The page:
Nibley fighting for crosswalk on SR 165

Image taken from

NIBLEY – In its 2.5-mile stretch through Nibley, SR 165’s speed limit is 50 mph, has two northbound lanes, two southbound lanes and a turning lane. One thing it doesn’t have is a way to stop traffic so pedestrians can cross. That is something Mayor Shaun Dustin hopes to change, but there are obstacles in the way.

Getting pedestrians safely across SR 165 has been a priority of Dustin’s since he was elected last year. He said he used to watch a young kid try to cross the road to get to the Maverik convenience store almost daily around 7:30 a.m. during his commute to work. This was while the heavy morning traffic was heading north to Logan.

He said he doesn’t want to wait for a kid get to hit before something is done.

According to Dustin, the problem for those who want a crosswalk is that Nibley has no say as to whether one goes in or not. The road is owned by the state and the Utah Department of Transportation (UDOT) makes the decisions.

“There is one traffic light in Nibley,” he said. “It’s the one opportunity we have to stop traffic. UDOT has told us repeatedly that they’re not going to do it.”

The intersection at 3200 South is the intersection with the traffic signal. It is a three-way intersection and forms a ‘T’. According to UDOT traffic engineer Darin Fristrup, if the intersection was a four-way stop a crosswalk would be installed, but because it is a ‘T’ intersection it has to meet additional requirements in order for something to go in.

Those requirements require 20 pedestrians in the area during the peak hour of the day, the hour where there are the most pedestrians. A study was done in June 2013, but the road failed to meet the requirements, Fristrup said.

“(For the study) you’re looking at the number of pedestrians in the area because as of right now there isn’t a crosswalk,” Fristrup said. “So you can even consider the pedestrians going north and south as well. Back in the study the peak hour was four. There were only four pedestrians.”

Dustin said he would like UDOT to make an exception to the rule.

“The state kept telling us nobody crosses that street, there’s no need to have any kind of traffic control on the street,” he said “But the fact of the matter is that kids do cross that street. It might sound a little bit silly, but all of us were 10 years old once. When you’re 10 years old and you’ve got a buck in your pocket and there’s a Maverik on the other side of the highway, you’re going to go buy a candy bar.”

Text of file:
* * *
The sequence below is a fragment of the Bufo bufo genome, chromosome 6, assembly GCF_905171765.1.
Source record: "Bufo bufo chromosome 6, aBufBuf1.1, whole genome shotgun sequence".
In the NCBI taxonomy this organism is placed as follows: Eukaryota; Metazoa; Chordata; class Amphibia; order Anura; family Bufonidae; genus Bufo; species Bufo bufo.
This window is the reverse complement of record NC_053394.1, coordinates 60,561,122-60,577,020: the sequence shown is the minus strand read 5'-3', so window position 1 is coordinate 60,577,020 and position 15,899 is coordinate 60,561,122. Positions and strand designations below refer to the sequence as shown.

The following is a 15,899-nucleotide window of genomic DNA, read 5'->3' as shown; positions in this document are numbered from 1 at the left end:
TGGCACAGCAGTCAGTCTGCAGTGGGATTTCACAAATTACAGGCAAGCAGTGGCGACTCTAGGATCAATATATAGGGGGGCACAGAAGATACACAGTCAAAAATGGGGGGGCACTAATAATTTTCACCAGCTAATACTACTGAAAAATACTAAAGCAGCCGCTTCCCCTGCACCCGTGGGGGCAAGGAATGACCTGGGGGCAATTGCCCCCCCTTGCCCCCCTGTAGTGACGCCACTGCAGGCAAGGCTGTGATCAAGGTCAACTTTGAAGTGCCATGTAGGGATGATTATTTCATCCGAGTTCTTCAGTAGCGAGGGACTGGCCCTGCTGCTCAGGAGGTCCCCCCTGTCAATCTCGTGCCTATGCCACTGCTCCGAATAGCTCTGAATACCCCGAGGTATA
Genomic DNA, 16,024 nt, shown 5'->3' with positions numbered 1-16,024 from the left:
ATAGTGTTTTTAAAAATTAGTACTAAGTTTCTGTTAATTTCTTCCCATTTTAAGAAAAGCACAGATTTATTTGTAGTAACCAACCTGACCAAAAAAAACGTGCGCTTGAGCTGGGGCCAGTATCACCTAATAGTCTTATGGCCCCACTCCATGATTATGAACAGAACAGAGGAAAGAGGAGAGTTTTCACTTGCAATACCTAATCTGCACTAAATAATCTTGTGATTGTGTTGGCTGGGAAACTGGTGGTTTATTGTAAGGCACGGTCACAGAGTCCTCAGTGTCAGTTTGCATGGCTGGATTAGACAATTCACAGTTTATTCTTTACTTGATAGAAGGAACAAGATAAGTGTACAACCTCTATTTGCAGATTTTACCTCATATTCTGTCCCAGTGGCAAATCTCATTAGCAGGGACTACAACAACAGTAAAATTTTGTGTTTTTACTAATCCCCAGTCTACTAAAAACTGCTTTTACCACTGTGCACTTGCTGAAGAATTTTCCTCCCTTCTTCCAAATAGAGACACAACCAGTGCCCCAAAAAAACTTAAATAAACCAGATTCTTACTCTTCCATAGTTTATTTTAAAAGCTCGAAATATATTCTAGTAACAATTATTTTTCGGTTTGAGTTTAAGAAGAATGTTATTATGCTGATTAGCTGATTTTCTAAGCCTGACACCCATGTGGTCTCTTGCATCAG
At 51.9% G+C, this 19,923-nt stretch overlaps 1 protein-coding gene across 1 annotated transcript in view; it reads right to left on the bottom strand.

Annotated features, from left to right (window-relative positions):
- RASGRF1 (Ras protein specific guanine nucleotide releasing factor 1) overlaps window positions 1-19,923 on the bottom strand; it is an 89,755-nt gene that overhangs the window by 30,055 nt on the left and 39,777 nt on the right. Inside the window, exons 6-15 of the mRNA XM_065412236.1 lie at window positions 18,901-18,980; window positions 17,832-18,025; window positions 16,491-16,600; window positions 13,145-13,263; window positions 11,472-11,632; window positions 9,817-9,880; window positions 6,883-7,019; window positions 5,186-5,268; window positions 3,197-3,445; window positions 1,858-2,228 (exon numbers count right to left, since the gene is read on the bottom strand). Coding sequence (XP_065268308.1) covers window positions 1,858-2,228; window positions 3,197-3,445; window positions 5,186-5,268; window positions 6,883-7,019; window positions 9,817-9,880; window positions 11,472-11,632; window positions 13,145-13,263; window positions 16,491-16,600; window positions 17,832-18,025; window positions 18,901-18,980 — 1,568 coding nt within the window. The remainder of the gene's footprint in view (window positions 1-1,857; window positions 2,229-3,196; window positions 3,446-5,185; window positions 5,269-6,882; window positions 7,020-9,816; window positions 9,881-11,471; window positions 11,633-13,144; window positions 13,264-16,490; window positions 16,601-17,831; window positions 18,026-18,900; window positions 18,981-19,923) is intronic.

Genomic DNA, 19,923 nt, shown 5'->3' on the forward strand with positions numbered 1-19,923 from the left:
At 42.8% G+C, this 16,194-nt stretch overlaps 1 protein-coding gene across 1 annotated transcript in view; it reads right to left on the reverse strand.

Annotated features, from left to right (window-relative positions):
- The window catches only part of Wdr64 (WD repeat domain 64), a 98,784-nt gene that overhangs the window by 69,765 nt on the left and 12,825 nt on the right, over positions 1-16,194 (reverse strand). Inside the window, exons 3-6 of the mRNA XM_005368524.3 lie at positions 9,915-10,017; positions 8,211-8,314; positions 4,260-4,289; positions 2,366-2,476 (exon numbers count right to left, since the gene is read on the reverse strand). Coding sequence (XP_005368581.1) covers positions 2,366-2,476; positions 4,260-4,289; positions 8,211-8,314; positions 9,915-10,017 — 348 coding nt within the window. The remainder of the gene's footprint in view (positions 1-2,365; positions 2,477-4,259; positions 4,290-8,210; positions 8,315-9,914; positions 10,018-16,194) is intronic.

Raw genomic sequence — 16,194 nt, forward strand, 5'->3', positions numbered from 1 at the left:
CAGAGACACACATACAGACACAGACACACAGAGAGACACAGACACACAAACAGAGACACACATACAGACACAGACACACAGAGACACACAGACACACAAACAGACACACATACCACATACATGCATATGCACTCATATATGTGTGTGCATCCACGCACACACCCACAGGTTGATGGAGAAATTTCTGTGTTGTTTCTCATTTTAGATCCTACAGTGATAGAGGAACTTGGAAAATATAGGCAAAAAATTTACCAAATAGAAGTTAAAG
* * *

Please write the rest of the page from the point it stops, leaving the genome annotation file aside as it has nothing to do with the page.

Fristrup said the rules are put in place because of a concern for safety. He said if a crosswalk is put in and pedestrians don’t use it enough, drivers ignore the signs.

“They start disregarding it or ignoring the signs and that increases the risk of a pedestrian actually getting hit at the crosswalk,” he said. “It could actually make it more dangerous for someone to cross there. So that’s why we have our warrants and rules in place to follow that because we’re just as concerned about the safety of pedestrians in the area as the city is.”

Dustin wrote in the <a href=”” target=”_blank”>city newsletter</a> that he would like more people to get people involved to pressure UDOT to stop traffic at the light. He said if UDOT doesn’t make an exception and stop traffic, the other option is to build a road through the 3200 South intersection and merge it with Mill Road. That would make it a four-way intersection and force UDOT to put in a crosswalk at the light. That option is something he said the city can afford, but would disrupt people’s lives.

“At that point you’re asking people to move and we’re not really happy with that solution either,” he said. “But I hope I made it very clear in the newsletter that if it comes to that then I would rather make some people uncomfortable or ask some people to move than risk a kid’s life at that intersection.”

Fristrup said UDOT is looking at doing another study in the spring when the weather is warmer and more pedestrians are out. Dustin’s goal is to have a safe way to cross by next summer, in time to help get students to the new high school being built across SR 165 in Millville.

“All they have to do is reprogram that light so that it stops traffic northbound from Hyrum when a kid comes out and pushes a button from the intersection,” Dustin said. “To me that seems easy, but if they’re not going to do it, one way or the other, bottom line is, there is going to be a crosswalk across 165.”

Free News Delivery by Email

Would you like to have the day's news stories delivered right to your inbox every evening? Enter your email below to start!